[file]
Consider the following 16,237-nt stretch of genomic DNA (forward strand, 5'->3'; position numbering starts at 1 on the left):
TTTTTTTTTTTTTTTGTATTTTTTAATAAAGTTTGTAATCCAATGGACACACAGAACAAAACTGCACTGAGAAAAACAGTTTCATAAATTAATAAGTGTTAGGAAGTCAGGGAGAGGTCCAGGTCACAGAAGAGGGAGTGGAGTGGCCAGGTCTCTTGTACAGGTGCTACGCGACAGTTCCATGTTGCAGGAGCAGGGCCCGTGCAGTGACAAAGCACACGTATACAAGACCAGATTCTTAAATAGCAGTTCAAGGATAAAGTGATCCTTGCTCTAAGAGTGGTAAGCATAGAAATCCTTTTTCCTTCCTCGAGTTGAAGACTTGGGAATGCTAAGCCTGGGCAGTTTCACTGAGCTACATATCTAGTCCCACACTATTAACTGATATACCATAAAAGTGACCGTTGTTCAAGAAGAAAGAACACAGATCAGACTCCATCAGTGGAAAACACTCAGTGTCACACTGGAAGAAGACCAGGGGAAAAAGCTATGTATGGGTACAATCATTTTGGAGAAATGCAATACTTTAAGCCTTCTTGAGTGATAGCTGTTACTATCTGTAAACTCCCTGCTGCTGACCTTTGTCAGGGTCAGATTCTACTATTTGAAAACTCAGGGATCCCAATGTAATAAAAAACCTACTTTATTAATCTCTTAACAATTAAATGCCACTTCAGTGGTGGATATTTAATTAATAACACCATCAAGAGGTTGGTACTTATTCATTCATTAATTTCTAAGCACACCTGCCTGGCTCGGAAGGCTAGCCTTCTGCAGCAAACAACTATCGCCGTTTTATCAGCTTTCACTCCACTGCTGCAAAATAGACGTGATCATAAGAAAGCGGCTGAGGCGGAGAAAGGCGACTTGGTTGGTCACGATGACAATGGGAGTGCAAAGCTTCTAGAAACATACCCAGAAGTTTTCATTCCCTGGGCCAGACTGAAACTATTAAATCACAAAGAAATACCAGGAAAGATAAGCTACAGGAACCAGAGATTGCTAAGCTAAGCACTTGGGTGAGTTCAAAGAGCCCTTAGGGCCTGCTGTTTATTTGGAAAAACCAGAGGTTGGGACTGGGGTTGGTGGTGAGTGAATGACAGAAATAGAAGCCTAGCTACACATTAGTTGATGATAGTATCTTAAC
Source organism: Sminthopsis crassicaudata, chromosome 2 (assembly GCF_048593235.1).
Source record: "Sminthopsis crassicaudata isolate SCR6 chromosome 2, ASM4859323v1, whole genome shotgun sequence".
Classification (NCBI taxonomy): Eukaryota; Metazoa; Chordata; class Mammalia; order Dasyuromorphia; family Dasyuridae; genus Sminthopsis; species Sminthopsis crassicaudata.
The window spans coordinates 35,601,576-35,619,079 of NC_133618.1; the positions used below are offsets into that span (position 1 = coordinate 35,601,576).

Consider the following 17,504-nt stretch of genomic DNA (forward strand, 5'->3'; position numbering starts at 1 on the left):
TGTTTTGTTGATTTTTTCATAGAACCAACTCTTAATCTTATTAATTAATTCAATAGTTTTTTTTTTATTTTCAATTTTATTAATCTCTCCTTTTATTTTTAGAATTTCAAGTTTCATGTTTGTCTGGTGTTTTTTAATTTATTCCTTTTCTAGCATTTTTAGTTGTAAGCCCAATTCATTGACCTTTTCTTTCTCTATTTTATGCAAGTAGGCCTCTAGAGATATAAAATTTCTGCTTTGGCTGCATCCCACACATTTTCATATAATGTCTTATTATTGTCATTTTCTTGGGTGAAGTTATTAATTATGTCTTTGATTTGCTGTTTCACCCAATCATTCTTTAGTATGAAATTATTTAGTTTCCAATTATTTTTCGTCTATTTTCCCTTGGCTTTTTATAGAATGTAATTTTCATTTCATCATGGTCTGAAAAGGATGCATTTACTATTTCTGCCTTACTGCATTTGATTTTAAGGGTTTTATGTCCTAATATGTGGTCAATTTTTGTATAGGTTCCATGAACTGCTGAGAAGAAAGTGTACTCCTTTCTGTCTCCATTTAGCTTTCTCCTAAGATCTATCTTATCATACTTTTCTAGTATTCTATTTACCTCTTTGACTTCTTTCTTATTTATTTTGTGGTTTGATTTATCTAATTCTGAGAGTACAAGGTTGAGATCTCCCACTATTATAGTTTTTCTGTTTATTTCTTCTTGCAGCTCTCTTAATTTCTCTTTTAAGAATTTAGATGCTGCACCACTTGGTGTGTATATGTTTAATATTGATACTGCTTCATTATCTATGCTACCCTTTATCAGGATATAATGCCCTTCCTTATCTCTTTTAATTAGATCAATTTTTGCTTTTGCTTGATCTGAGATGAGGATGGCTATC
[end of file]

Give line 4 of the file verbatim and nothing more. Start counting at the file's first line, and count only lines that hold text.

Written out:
Source record: "Sminthopsis crassicaudata isolate SCR6 chromosome 2, ASM4859323v1, whole genome shotgun sequence".